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What is Mountain Rescue??

If you live in an area of Britain with or near a national park the chances are you live in an area with a Mountain Rescue Team (MRT). Mountain Rescue is typically associated with areas such as the Lake District, Wales, and highlands of Scotland, but there are also teams operating in areas such as the South Pennines, Dartmoor and the Scottish borders - all providing search and rescue cover. Emily Thompson is a member of Holme Valley Mountain Rescue Team (MRT) and explain a bit more about what MR is and what you need to consider if you want to become and MRT member.

What is Mountain Rescue?

Mountain Rescue refers to activities that involve searching for missing and/or injured people, often in mountainous areas or wilderness environments, sometimes leading to evacuating casualties from remote or difficult to access terrain.  It is most often related to walkers or climbers in a hillwalking or mountainous environment.  MRT members are usually volunteers who live close to or within a specified catchment of the MRT area.  They can be called out at any time of day or night to help with rescue or search activities.  Specialist equipment, including helicopters and search dogs, are sometimes used to assist the team in their role, depending on the access and severity of the incident where the callout is made.

Some MRTs also cover urban areas, so search & rescue activities can include a wide range of activities:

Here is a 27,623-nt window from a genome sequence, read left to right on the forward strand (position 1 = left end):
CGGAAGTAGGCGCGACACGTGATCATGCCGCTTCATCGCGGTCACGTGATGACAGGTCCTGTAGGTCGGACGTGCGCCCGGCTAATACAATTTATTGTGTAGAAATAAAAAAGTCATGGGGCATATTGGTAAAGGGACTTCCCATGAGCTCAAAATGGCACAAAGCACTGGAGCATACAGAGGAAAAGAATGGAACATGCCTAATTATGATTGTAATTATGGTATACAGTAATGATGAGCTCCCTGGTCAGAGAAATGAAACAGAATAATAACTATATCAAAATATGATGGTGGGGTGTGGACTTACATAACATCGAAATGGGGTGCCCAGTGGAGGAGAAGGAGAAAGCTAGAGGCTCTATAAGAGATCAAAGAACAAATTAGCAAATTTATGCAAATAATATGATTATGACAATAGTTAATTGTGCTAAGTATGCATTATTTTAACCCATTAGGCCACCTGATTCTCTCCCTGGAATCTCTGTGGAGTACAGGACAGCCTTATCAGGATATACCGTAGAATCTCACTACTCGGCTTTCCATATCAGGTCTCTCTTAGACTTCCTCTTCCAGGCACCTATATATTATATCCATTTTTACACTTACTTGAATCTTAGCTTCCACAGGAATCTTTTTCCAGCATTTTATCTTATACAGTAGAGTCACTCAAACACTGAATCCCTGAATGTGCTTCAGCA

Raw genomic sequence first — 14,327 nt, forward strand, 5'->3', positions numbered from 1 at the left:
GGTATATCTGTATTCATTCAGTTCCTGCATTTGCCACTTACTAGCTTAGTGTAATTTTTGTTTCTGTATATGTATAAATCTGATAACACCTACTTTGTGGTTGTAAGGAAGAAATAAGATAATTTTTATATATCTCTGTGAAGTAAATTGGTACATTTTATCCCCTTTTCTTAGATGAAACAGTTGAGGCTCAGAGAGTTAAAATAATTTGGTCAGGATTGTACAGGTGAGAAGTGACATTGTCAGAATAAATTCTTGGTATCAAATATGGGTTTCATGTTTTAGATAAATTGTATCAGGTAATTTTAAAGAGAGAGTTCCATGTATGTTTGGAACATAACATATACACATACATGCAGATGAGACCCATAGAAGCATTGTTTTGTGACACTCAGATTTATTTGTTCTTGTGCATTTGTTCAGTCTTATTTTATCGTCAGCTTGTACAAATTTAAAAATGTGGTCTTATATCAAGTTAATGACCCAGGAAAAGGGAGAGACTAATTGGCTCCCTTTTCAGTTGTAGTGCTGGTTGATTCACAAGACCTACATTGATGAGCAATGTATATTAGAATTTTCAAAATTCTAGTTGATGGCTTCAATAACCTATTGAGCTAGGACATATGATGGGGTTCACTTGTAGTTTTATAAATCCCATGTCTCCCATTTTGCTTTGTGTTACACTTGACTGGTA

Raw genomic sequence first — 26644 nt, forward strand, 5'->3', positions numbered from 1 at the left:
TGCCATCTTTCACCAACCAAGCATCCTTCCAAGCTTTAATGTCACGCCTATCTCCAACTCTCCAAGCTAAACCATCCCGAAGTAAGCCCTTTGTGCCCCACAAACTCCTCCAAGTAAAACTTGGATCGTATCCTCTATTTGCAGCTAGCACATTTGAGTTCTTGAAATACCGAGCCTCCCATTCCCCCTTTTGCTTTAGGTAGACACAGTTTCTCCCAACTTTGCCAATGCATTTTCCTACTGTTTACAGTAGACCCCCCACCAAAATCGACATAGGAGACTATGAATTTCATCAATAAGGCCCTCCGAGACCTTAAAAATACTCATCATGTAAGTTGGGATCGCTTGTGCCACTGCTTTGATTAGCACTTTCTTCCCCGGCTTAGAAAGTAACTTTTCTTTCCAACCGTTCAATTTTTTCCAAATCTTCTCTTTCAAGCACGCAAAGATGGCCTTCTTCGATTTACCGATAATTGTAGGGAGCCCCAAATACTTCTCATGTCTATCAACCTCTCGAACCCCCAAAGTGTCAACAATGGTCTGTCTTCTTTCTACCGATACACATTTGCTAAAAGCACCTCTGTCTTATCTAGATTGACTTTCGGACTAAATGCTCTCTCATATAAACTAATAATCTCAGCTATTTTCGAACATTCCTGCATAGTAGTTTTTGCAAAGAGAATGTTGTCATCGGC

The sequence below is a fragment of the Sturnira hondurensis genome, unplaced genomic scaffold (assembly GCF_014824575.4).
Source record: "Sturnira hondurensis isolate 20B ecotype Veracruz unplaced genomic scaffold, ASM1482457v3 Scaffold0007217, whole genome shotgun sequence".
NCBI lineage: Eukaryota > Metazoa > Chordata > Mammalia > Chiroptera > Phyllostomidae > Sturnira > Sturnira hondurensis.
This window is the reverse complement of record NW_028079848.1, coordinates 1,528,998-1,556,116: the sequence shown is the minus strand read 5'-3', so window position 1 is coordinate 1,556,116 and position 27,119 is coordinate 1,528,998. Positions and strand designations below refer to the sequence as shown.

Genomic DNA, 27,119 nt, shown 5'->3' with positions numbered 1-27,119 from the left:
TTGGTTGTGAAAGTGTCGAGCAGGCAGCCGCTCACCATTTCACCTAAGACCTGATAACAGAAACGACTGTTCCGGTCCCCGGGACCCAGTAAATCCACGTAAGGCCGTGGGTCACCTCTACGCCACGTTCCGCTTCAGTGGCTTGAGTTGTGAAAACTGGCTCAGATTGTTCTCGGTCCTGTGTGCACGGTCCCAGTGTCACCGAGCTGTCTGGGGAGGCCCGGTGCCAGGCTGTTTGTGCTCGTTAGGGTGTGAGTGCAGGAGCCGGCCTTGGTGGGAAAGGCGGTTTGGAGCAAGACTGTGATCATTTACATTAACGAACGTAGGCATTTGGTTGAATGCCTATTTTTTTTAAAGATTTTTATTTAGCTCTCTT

• Missing people searches on derelict urban land
  • Supporting government agencies in extreme weather, such as floods
  • Supporting emergency services at major incidents
  • Education & assistance for Duke of Edinburgh participants
  • Emergency planning with emergency services
  • Rescue cover at public events
Mountain Rescue England and Wales is a registered charity comprising members of mountain rescue teams and regions and representatives from cave rescue. There are 48 Mountain Rescue teams operating across England and Wales. Coordination north of the border is through Scottish Mountain Rescue under a similar structure. Across Scotland there are 24 teams. There is also the Association of Lowland Search and Rescue coordinating 35 teams operating a voluntary service in non-upland areas - so even if you live somewhere more urban you could still get involved.  All these organisations are independent charities, made up entirely by volunteers.

How do I get involved or find out more?

1. Read our article on Becoming a Mountain Rescue member
2. Check out MREW or Scottish Mountain Rescue to see if there's a team in your local area
Most teams have strict induction periods for new trainees and will do a pre-assessment of your skills to check it worth you sign up and committing the time.
If you don't think you have the time but would still love to get involved, most teams also have a dedicated friends group who help them with fundraising and promotional work at galas, as well as being exercise casualties for training. It generally costs around £20k a year to keep a team going in terms of upkeep of vehicles, first aid and other equipment, radios and clothing. So get involved and make an impact!

Read more about mountain rescue and the work they do: 

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